This is the name of the exhibition located near the entrance and part of the “Global South” venue of the 2017 Shenzhen Biennale. One of its kind and being the most important cultural event in the city, the Shenzhen Biennale took place in a so-called “Village in the City”, Nantou Village, a typical informal settlement in the Pearl River Delta of China, for the first time in history. Correspondingly, “Location, Location, Location” features informal settlements more than 9000 km away in Nairobi.
The curators of the exhibition are Zhengli Huang, a Chinese architect working on African urbanization, Naomi Hoogervorst, urban planner from Placemakers, and Njeri Cerere, an urban planner from Citilinks Africa. The exhibition has two parts: the first explores and demonstrates the surprisingly active real estate business inside Nairobi’s crowded slums. The second showcases the variety of practices of intervention in public spaces in these slums. The contrasts and connections between these two are embedded in the analysis on the wall. It exhibits that the problem of slums is not a matter of providing shelter or housing for the poor, but rather of providing infrastructure and services that can capitalize upon economic and social development in such communities.
The curators interviewed 112 households in 4 different slum communities in Nairobi, and translated them into a group of real estate advertisements. The imaginary advertisement is a reflection of the reality and draws the audiences in Shenzhen to have a closer look at the lives of residents a strange city. A comparison between the slum real estate and similar business in other parts of the city shows that the productivity of slum real estate can be surprisingly high; although rooms in the slums are extremely small, their capacity for housing tenants and the per-squaremeter rent they generate can be much higher than those of a luxury house in Runda. This fact, reflected on a projection on the floor in the exhibition, is accompanied by the fact that out of the 112 households, the majority of residents choose to stay in the slums. They tend to do so not only because of affordability, but also because of their proximity to work opportunities.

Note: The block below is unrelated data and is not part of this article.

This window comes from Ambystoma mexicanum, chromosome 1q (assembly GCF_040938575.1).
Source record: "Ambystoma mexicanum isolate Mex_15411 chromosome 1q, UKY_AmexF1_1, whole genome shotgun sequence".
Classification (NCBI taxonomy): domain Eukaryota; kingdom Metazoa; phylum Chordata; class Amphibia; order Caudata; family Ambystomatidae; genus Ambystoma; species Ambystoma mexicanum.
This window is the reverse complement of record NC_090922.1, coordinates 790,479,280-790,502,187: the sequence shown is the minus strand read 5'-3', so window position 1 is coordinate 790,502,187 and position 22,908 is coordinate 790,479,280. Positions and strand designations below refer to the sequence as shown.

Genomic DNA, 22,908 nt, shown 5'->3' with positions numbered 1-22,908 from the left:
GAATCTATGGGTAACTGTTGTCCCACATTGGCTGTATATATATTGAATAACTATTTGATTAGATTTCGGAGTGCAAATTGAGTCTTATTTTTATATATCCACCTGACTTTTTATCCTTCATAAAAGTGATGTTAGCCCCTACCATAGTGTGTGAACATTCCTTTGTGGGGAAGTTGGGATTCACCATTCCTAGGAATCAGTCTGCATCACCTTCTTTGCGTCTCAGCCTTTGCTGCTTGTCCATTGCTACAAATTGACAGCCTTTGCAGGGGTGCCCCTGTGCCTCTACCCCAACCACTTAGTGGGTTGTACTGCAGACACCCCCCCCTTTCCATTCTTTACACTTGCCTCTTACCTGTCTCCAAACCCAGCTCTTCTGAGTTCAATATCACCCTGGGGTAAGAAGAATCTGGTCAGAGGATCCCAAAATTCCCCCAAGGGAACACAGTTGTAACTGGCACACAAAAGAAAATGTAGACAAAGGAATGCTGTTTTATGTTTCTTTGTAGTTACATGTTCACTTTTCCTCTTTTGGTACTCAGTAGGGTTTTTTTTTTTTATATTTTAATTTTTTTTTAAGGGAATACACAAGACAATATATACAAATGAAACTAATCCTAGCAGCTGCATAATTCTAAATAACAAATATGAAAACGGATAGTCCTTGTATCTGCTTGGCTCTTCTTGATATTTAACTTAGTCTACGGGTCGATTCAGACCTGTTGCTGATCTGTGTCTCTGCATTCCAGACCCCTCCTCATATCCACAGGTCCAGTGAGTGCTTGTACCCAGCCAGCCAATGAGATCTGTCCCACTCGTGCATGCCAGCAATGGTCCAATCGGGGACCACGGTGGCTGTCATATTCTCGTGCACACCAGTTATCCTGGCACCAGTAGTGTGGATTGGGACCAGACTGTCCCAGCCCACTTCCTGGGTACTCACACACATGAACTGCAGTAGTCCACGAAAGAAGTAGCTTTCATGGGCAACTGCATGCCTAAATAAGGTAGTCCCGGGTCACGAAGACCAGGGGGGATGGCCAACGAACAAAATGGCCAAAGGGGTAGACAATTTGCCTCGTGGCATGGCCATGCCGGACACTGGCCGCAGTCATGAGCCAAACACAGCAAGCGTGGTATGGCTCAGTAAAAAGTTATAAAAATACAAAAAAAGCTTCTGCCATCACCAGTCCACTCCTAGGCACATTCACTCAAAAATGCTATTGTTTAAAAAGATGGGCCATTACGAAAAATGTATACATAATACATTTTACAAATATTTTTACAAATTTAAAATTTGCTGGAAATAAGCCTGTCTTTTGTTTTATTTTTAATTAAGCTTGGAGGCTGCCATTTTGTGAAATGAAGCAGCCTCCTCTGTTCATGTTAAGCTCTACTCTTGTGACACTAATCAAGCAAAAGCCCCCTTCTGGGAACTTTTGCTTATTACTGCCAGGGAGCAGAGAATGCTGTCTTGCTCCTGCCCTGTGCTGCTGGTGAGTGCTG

Based on these facts and principles organisations like Placemakers have been intervening in public spaces together with the local community and other urban stakeholders, trying to bring the best practices to a bigger scale with programmes such as ‘Making Cities Together’ (2014-2018). By increasing the accessibility and value of public space, these interventions strengthen the social ties within the communities, and offer work opportunities for their members.
The exhibition has been visited by hundreds of architects, designers, urban planner worldwide, as well as local residents and city authority of Shenzhen and nearby. The curators, including Zahra Kassam from KUWA Urban Spaces working on the Making Cities Together project, also participated in a panel discussion with practitioners and architects from other parts of the world. In the auditorium at the heart of Nantou Village, the curators shared ideas with Xiaodu Liu, one of the chief curators of the 2017 Shenzhen Biennale, Franklin Lee, an architect who practices extensively in informal settlements in Sao Paolo, (bau)m arquitectura’s Miguel Gentil and Javier Caro, who investigate South-North migration through the Southern Spanish border, Weijia Tian, an architect who works with professors and students on urban renewal in Havana, and Kang Shen, who works within a network of artists and students on micro design experiments in South Asia. The variety of contexts and shared experiences in working with / within informal settlements brought the discussion to heat, and interesting questions such as the concept of the Global South and the role of the state were debated throughout the conversation.
Project period: December 2017 – March 2018
Where: Nantou Old Town, Shenzhen, China
Collaborative partners: Zhengli Huang and Citilinks Africa